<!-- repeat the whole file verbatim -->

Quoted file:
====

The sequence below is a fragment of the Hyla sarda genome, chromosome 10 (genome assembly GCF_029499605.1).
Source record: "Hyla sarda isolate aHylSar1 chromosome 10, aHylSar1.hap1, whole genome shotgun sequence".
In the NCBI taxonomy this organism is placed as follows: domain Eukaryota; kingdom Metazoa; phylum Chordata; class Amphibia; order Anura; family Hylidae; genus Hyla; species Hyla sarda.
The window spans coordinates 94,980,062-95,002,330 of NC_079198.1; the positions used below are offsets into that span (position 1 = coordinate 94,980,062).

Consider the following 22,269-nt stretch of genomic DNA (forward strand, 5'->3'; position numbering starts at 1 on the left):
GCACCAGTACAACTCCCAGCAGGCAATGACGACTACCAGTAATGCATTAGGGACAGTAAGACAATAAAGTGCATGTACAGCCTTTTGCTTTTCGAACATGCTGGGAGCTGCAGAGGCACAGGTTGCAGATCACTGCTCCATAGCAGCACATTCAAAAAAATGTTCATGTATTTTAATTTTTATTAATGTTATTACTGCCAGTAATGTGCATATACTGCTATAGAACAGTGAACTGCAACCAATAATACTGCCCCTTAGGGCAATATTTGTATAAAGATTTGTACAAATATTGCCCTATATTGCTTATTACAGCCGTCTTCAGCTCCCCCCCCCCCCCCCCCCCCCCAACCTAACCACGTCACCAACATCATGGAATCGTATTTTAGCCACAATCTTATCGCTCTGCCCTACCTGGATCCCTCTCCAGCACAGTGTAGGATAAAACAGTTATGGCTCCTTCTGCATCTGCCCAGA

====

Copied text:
The sequence below is a fragment of the Hyla sarda genome, chromosome 10 (genome assembly GCF_029499605.1).
Source record: "Hyla sarda isolate aHylSar1 chromosome 10, aHylSar1.hap1, whole genome shotgun sequence".
In the NCBI taxonomy this organism is placed as follows: domain Eukaryota; kingdom Metazoa; phylum Chordata; class Amphibia; order Anura; family Hylidae; genus Hyla; species Hyla sarda.
The window spans coordinates 94,980,062-95,002,330 of NC_079198.1; the positions used below are offsets into that span (position 1 = coordinate 94,980,062).

Consider the following 22,269-nt stretch of genomic DNA (forward strand, 5'->3'; position numbering starts at 1 on the left):
GCACCAGTACAACTCCCAGCAGGCAATGACGACTACCAGTAATGCATTAGGGACAGTAAGACAATAAAGTGCATGTACAGCCTTTTGCTTTTCGAACATGCTGGGAGCTGCAGAGGCACAGGTTGCAGATCACTGCTCCATAGCAGCACATTCAAAAAAATGTTCATGTATTTTAATTTTTATTAATGTTATTACTGCCAGTAATGTGCATATACTGCTATAGAACAGTGAACTGCAACCAATAATACTGCCCCTTAGGGCAATATTTGTATAAAGATTTGTACAAATATTGCCCTATATTGCTTATTACAGCCGTCTTCAGCTCCCCCCCCCCCCCCCCCCCCCCAACCTAACCACGTCACCAACATCATGGAATCGTATTTTAGCCACAATCTTATCGCTCTGCCCTACCTGGATCCCTCTCCAGCACAGTGTAGGATAAAACAGTTATGGCTCCTTCTGCATCTGCCCAGA